The Adinkra Symbols : An Emblem of Ghana’s Tradition

Traditional Symbols are key elements of representation in Ghana and the African continent at large. It’s a tool used to identify group of people, places and values or perceptions. One of the commonest Ghanaian traditional symbols are the Adinkra Symbols. The Adinkra Symbols are ancient designs used to express the values, norms and beliefs of the Akan people. It also represents some famous aphorisms of kings, queens, chiefs and elders in the Akan settings. Adinkra Symbols are pictorial cyphers that capture evocative messages that are communicated through traditional wisdom, philosophical thoughts, ideas or factions of life or the environment.

Some Adinkra Symbols Printed on African Clothes

The name “Adinkra” is a corruption of an Akan word “Dinkra” which literally means “to be separated”, “taking leave” or “farewell”. The background of the famous Adinkra Symbol is traced down memory lane to a medieval Akan State occupied by the Bono people, in a town called Gyaman in the recently carved Bono Region of Ghana. King Nana Kwadwo Agyemang Dinkra originally fashioned or designed these symbols and named it after himself ‘Dinkra‘. The Adinkra symbols were basically designed on pottery, stools, clothes etc. by the people of Bono.

The Different Types of Adinkra Symbols

The Adinkra cloth was first worn by the King of Gyaman, and its usage spread from Bono Gyaman to Asante and other Akan Kingdoms following its defeat. History has it that, the guild creators who produced the Adinkra Cloth for the kings were forced to teach the Asantes the craft. Gyaman king, Nana Kwadwo Agyemang Dinkra’s first son, Apau, who was skillful in the Adinkra craft, was compelled to teach the Asantes. After years gone by, all Akan states including the Fante, Akuapem and Akyem made Adinkra symbols an important element in their culture as they all originated from the ancient Bono Kingdom.

Today, the Adinkra Symbols are extensively used as national symbols to identify the Ghanaian people. It’s widely used in fabrics, logo and also incorporated into walls, screen printing and other architectural features. These ancient Ghanaian symbols are now seen taking spotlight in the world’s third largest movie industry, Hollywood. Adinkra symbols have been spotted in world rated movies like; Black Panther, Avengers: Age of Ultron, The Sorcerer’s Apprentice, and many others.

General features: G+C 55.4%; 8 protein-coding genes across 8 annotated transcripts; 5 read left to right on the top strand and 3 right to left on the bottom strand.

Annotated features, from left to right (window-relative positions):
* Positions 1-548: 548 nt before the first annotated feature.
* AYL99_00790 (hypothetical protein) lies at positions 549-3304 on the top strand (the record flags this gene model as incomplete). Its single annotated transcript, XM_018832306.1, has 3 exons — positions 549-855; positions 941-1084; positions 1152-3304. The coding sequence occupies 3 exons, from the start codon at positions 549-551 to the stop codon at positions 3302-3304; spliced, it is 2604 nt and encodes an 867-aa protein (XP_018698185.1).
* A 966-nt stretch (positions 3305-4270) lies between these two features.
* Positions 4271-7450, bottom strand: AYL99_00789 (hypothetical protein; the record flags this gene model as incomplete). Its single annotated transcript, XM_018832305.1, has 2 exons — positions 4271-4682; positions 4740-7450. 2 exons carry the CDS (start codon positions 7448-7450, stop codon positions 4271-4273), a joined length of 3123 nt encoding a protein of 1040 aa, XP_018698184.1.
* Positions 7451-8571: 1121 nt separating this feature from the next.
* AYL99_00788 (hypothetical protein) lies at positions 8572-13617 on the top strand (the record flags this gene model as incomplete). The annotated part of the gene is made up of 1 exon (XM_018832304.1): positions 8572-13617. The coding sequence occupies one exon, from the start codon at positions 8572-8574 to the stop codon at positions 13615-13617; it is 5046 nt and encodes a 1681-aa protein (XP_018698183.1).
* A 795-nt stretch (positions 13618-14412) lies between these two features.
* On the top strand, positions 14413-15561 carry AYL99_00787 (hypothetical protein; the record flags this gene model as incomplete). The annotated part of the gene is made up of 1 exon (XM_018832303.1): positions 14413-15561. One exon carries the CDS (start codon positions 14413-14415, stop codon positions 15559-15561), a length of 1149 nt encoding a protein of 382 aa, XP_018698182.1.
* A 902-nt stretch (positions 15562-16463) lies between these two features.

Some Common Adinkra Symbols And Their Meaning

GYE NYAME: Its English translation is “Except for God” which means a symbol of the Supremacy of God. A reflection on the deeply religious character of the Ghanaian people.

SANKOFA: Its English translation is “Return and get it”. The literal translation of the word and the symbol is “it is not a taboo to fetch what is at risk of being left behind”.

OKUAFO PA: Its English translation is “Good Farmer” which means a symbol of diligence, hard work and entrepreneurship.

ADINKRAHENE: Its English translation is “Chief of the adinkra symbols” which means a symbol of Greatness, Charisma and Leadership. It signifies the importance of playing a leadership role in the community.

OWO FORO ADOBE: Its English translation is “Snake climbing the raffia tree” which means a symbol of Steadfastness, Prudence and Diligence. Because of its thorns, the raffia tree is a very dangerous challenge to the snake. Its ability to climb it is a model of persistence and prudence.

ANANSE NTONTAN: Its English translation is “Spider’s Web” which means a symbol of Wisdom, Creativity and the complexities of life Ananse, the spider, is a well-known character in African folktales.

MMERE DANE: Its English translation is “Time Changes“ which means a symbol of change, life’s dynamics.

ASASE YE DURU: Its English translation is “The Earth has Weight” which means a symbol of providence and the divinity of Mother Earth. This symbol represents the importance of the Earth in sustaining life.

EBAN: Its English translation is “Fence” which means a symbol of Love, Safety and Security. The fence symbolically separates and secures the family from the outside.

HYE WON HYE: Its English translation is “That which does not burn” which means a symbol of Imperishability and Endurance. This symbol gets its meaning from traditional priests that were able to walk on fire without burning their feet, an inspiration to others to endure and overcome difficulties.

Leave a Reply

Your email address will not be published. Required fields are marked *